On November 10, 2015, at the annual Joliet/Will County Project Pride dinner, the Joliet Franciscan Sisters will be inducted into the Hall of Pride. The Sisters, celebrating the 150th anniversary of their founding in 1865, are being honored for their years serving in education and community service.
This is the 30th anniversary of Joliet/Will County Project Pride. The organization has honored 135 individuals over the course of its history.
The dinner is being held at the Clarion Hotel & Conference Center at 411 S. Larkin Avenue in Joliet. For more information, visit Joliet/Will County Project Pride’s website at www.jolietwillcountyprojectpride.org.
My vocation story begins in God’s country—beautiful Ohio—-where I was born and raised. I was born into a 100% Polish family, the oldest of 3 girls. Ours was not a family without problems, but, despite our problems, there was always a lot of love. My grandparents were very influential in my faith life, especially my mom’s dad. My parents constantly stressed that we were here on earth to become good persons and help others, but my Dziadzia (grandpa) taught us to pray and always talked to us about God and about the possibility of religious life.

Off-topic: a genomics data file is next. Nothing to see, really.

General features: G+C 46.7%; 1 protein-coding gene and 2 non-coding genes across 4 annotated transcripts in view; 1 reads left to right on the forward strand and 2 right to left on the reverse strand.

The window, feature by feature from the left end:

When I was in the 3rd grade, I made my First Communion. I remember feeling so close to God! I also remember being fascinated with the Sisters who taught me in school and by the kind of life they led. They seemed especially connected to God and very happy. When I was ready to start the 4th grade, we moved to another part of the city and I went to a different school where I had a very similar experience with the Sisters who were my teachers. They often suggested to me that when I got older I should think about becoming a Sister. I had no idea if that was something I wanted to consider as an adult, but I liked them, and so I listened.
When I graduated from grade school, I went to an all girl’s Catholic high school. I played basketball in high school, sang in the school choir, worked on the paper and the yearbook and was President of the Christian Service Club. Becoming a Sister was the farthest thing from my mind! Being a Sister was not popular at the time and I was having way too much fun to even consider such a possibility. I do believe, though, that throughout my life God had been calling me to consider religious life through the people and events I had experienced, but at this point in my life, I just wasn’t listening.